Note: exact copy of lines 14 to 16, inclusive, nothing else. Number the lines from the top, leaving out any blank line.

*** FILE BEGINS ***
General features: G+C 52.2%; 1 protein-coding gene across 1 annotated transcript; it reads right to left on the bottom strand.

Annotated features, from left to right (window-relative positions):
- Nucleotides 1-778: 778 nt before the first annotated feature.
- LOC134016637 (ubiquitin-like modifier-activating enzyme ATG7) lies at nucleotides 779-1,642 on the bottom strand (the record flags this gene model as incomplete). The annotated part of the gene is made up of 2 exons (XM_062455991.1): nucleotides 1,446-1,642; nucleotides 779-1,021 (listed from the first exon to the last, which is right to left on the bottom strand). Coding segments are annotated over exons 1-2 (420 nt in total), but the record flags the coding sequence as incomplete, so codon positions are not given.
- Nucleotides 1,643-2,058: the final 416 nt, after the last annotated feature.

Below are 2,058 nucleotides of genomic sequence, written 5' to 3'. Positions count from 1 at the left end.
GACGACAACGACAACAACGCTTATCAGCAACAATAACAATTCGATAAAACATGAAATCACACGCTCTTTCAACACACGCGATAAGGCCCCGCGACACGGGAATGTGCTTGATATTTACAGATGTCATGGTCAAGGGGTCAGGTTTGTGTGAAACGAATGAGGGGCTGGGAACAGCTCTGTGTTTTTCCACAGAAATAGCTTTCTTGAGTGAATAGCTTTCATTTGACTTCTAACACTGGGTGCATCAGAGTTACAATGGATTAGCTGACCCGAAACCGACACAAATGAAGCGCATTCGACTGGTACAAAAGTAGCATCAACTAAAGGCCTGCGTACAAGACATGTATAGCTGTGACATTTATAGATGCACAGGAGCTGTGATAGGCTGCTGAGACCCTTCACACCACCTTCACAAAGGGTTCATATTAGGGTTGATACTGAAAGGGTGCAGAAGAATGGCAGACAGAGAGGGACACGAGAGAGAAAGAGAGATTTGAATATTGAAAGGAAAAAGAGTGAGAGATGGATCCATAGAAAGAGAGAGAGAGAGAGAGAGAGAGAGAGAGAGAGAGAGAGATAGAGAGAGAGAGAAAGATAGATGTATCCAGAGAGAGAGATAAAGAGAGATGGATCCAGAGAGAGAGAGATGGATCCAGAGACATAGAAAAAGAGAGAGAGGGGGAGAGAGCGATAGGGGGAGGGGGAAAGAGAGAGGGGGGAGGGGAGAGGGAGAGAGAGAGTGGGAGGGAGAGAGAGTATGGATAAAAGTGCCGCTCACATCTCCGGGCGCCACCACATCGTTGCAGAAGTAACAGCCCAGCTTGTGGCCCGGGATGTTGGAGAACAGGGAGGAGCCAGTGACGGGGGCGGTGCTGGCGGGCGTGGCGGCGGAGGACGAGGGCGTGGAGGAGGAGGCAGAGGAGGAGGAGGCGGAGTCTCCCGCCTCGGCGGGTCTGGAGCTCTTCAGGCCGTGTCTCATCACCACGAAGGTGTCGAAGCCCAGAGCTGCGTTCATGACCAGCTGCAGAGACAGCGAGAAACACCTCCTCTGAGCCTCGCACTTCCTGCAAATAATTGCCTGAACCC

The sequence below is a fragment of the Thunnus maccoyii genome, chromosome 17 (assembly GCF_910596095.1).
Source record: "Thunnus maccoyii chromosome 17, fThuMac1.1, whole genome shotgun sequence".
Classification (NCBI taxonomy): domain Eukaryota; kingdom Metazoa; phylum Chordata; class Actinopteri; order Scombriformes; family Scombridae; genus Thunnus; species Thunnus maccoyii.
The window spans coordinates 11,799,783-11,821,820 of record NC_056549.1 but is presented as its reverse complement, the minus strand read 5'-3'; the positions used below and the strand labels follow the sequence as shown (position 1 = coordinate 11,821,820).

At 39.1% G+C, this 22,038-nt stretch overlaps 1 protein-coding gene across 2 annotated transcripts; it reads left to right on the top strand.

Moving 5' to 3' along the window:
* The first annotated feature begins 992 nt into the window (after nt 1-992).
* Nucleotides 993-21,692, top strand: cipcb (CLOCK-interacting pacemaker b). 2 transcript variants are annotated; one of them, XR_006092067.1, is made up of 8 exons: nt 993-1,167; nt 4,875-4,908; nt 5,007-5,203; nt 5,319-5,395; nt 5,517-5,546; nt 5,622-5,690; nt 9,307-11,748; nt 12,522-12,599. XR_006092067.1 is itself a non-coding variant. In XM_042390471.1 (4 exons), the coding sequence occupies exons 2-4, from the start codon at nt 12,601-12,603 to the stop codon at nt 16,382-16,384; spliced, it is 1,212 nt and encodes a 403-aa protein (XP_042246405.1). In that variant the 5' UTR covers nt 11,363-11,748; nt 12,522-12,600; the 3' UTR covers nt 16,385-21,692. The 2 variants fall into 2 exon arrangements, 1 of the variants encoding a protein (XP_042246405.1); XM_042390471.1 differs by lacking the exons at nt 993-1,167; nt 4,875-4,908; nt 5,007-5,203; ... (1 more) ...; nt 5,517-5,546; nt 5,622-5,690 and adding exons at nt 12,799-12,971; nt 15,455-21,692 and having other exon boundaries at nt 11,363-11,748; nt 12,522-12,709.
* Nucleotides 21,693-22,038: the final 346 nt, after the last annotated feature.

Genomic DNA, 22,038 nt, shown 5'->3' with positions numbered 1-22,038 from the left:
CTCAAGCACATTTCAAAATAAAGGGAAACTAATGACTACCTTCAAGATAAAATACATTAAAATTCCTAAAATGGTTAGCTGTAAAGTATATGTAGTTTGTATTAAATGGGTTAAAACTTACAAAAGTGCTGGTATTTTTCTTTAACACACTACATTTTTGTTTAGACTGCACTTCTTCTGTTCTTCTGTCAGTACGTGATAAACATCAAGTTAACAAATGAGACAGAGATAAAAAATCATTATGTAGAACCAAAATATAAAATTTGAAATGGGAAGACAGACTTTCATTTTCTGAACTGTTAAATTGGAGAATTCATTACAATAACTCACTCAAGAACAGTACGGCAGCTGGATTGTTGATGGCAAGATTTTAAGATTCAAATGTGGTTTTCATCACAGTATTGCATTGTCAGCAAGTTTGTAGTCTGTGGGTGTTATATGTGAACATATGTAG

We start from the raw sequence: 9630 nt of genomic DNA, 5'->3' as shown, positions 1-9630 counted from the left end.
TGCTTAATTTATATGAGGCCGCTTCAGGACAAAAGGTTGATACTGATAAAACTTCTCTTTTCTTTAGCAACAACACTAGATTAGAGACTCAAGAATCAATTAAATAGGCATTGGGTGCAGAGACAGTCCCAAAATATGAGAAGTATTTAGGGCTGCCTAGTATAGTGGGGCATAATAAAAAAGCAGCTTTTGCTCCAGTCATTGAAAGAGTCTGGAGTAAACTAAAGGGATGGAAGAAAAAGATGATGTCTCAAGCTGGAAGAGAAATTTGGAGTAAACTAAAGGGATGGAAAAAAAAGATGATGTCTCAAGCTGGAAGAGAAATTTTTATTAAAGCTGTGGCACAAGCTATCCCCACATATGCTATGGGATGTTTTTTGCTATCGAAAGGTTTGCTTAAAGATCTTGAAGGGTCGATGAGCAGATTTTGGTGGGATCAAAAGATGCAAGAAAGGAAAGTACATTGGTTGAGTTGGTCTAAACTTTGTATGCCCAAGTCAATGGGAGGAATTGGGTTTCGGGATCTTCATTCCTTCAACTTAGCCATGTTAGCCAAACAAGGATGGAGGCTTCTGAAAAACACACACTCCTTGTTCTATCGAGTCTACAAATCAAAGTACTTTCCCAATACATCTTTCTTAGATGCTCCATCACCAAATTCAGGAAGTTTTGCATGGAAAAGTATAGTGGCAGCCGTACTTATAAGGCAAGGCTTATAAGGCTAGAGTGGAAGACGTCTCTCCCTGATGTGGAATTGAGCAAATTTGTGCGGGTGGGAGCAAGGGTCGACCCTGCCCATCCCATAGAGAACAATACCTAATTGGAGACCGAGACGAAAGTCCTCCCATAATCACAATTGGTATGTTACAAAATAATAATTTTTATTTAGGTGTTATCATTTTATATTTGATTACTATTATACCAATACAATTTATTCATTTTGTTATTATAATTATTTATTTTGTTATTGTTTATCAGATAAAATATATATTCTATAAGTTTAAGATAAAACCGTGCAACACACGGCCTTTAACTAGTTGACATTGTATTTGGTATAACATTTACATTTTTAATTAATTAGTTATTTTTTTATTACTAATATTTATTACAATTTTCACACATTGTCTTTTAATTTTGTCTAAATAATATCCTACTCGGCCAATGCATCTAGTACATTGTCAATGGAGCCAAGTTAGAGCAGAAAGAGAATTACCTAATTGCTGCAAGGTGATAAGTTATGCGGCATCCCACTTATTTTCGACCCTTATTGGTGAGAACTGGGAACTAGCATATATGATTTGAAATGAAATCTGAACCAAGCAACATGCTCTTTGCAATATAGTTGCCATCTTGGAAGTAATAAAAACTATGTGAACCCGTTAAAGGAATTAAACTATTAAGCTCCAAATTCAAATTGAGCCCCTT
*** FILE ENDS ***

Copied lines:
* The first annotated feature begins 992 nt into the window (after nt 1-992).
* Nucleotides 993-21,692, top strand: cipcb (CLOCK-interacting pacemaker b). 2 transcript variants are annotated; one of them, XR_006092067.1, is made up of 8 exons: nt 993-1,167; nt 4,875-4,908; nt 5,007-5,203; nt 5,319-5,395; nt 5,517-5,546; nt 5,622-5,690; nt 9,307-11,748; nt 12,522-12,599. XR_006092067.1 is itself a non-coding variant. In XM_042390471.1 (4 exons), the coding sequence occupies exons 2-4, from the start codon at nt 12,601-12,603 to the stop codon at nt 16,382-16,384; spliced, it is 1,212 nt and encodes a 403-aa protein (XP_042246405.1). In that variant the 5' UTR covers nt 11,363-11,748; nt 12,522-12,600; the 3' UTR covers nt 16,385-21,692. The 2 variants fall into 2 exon arrangements, 1 of the variants encoding a protein (XP_042246405.1); XM_042390471.1 differs by lacking the exons at nt 993-1,167; nt 4,875-4,908; nt 5,007-5,203; ... (1 more) ...; nt 5,517-5,546; nt 5,622-5,690 and adding exons at nt 12,799-12,971; nt 15,455-21,692 and having other exon boundaries at nt 11,363-11,748; nt 12,522-12,709.
* Nucleotides 21,693-22,038: the final 346 nt, after the last annotated feature.